A Barclays banker who plundered £95,000 from the savings of elderly customers to fund his lavish lifestyle has been jailed for 15 months.
Joseph Ede, 22, stripped the cash from the pensioners’ accounts before splashing out on a BMW car, expensive holidays and gifts.
The personal banker was working at Barclays in Bath, Somerset, when he began transferring large sums of money to his own accounts at RBS bank.
Bristol Crown Court heard how he changed bank records so certain customers would not receive bank statements and notice their cash disappearing.
Ede was arrested after Barclays became suspicious of the transfers and later admitted six counts of fraud – telling officers the money had funded his “lavish lifestyle”.
Judge Geoffrey Mercer jailed a weeping Ede, of Bedminster, Bristol, for 15 months at Bristol Crown Court on Friday.
Sentencing, he said: “Customers of banks are entitled to expect their money is safe in the bank and are entitled to rely on the honesty and integrity of people employed by the bank.
“This was a very serious breach of trust.”
Peter Coombe, prosecuting, said Ede carried out his cruel fraud at the Barclays branch in Milsom Street, Bath, from June last year until April this year.
Ede had worked at the bank since 2008 and took cash from customers Margaret Burke, 78, Dr John Rees and his wife Sheila and Elsaline Leacock, who has since died.
Mr Coombe said: “The bank became suspicious and were alerted. It made an investigation and Mr Ede was interviewed twice.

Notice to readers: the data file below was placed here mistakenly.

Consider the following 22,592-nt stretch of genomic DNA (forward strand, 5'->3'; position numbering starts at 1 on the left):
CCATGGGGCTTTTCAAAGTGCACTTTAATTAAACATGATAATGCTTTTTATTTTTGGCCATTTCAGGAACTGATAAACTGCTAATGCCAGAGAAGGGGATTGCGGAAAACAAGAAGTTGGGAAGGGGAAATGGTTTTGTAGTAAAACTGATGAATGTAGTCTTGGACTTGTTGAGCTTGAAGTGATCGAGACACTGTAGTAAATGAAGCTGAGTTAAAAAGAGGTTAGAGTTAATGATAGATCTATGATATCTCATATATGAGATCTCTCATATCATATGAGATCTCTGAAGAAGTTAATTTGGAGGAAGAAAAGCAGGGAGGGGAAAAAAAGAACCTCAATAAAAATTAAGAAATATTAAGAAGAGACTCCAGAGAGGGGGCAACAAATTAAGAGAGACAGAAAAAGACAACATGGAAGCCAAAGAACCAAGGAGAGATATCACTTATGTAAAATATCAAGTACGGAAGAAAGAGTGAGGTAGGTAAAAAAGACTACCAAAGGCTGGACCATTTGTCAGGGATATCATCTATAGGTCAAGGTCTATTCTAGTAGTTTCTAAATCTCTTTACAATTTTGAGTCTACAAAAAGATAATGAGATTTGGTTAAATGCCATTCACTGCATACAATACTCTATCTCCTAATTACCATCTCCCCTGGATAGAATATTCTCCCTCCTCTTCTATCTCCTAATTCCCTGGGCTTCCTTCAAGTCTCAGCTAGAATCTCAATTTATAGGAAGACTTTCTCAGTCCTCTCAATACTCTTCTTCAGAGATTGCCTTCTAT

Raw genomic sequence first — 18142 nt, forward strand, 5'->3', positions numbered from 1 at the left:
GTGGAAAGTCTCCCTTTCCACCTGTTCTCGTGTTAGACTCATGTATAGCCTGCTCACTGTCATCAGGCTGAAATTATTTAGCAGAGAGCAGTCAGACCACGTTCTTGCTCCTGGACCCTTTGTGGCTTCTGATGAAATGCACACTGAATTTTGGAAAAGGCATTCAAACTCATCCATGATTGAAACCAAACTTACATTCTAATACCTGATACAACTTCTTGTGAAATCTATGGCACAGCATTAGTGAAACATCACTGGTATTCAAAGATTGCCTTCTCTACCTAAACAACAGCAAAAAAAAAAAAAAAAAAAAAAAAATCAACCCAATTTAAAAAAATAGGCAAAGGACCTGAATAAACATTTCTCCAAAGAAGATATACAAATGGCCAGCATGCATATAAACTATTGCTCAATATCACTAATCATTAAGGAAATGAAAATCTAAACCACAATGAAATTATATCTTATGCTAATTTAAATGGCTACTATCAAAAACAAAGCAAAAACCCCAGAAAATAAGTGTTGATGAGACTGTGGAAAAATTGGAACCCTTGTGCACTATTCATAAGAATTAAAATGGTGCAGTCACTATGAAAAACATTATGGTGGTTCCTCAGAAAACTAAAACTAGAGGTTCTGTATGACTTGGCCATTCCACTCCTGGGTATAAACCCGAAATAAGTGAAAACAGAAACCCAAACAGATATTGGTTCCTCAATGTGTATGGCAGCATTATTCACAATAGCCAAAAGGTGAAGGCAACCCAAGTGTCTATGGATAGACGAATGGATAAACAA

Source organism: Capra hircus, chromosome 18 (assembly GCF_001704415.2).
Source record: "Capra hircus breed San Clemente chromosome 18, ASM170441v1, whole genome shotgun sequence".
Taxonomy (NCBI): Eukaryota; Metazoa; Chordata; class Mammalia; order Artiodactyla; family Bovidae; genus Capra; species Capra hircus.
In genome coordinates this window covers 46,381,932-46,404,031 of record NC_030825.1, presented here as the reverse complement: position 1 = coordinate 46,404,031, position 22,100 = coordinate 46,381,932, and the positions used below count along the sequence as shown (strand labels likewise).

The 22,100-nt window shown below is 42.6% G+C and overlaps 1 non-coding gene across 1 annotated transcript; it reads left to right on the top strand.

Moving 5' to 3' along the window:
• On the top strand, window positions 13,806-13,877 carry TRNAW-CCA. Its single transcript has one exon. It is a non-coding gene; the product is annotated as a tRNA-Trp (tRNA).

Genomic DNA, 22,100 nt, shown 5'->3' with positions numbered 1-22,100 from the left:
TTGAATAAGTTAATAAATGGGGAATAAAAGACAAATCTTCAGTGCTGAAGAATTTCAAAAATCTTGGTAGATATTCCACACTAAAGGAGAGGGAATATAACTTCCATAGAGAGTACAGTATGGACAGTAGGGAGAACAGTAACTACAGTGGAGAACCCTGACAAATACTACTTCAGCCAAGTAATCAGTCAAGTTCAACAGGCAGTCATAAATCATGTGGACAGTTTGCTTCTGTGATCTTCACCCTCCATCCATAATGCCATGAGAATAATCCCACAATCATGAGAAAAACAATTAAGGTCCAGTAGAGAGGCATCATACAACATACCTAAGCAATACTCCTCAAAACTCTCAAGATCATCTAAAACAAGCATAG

“He admitted what he had been doing and said he had spent a lot of money on a lavish lifestyle.”
Ede’s victims were all refunded by Barclays, which had to take the financial hit.
Robert Duval, mitigating, said Ede had used the cash to fund a lavish lifestyle for himself and his former partner.
He said: “In 2009, he was in a relationship with a young lady, which was not happy. To make the relationship a happy place he would buy gifts for her which he could ill-afford.
“They resulted in financial debt. He was around 20 or 21, he couldn’t obtain credit and he was offered a job with the bank.
“The transfers were made directly and traceably. He was identified as the individual responsible. He was bound to be caught.
“I don’t think a miracle would have helped him.”
Judge Mercer set up a Proceeds of Crime hearing to claw back Ede’s ill-gotten gains on March 21 next year.
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